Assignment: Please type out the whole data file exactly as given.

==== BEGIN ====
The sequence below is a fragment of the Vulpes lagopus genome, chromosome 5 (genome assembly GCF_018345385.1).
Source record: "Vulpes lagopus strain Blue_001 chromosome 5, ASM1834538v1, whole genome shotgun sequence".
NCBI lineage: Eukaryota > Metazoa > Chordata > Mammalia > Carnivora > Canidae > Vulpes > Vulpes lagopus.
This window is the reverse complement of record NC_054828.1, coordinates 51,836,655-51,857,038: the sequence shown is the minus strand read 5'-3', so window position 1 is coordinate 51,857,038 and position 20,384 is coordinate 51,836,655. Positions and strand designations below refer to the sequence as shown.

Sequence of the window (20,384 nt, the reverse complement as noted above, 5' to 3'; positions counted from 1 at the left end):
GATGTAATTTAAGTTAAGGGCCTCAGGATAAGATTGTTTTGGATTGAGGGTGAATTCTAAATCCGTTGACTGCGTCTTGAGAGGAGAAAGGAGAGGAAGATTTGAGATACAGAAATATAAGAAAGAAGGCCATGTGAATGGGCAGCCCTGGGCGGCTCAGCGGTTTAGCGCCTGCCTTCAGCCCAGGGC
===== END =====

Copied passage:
The sequence below is a fragment of the Vulpes lagopus genome, chromosome 5 (genome assembly GCF_018345385.1).
Source record: "Vulpes lagopus strain Blue_001 chromosome 5, ASM1834538v1, whole genome shotgun sequence".
NCBI lineage: Eukaryota > Metazoa > Chordata > Mammalia > Carnivora > Canidae > Vulpes > Vulpes lagopus.
This window is the reverse complement of record NC_054828.1, coordinates 51,836,655-51,857,038: the sequence shown is the minus strand read 5'-3', so window position 1 is coordinate 51,857,038 and position 20,384 is coordinate 51,836,655. Positions and strand designations below refer to the sequence as shown.

Sequence of the window (20,384 nt, the reverse complement as noted above, 5' to 3'; positions counted from 1 at the left end):
GATGTAATTTAAGTTAAGGGCCTCAGGATAAGATTGTTTTGGATTGAGGGTGAATTCTAAATCCGTTGACTGCGTCTTGAGAGGAGAAAGGAGAGGAAGATTTGAGATACAGAAATATAAGAAAGAAGGCCATGTGAATGGGCAGCCCTGGGCGGCTCAGCGGTTTAGCGCCTGCCTTCAGCCCAGGGC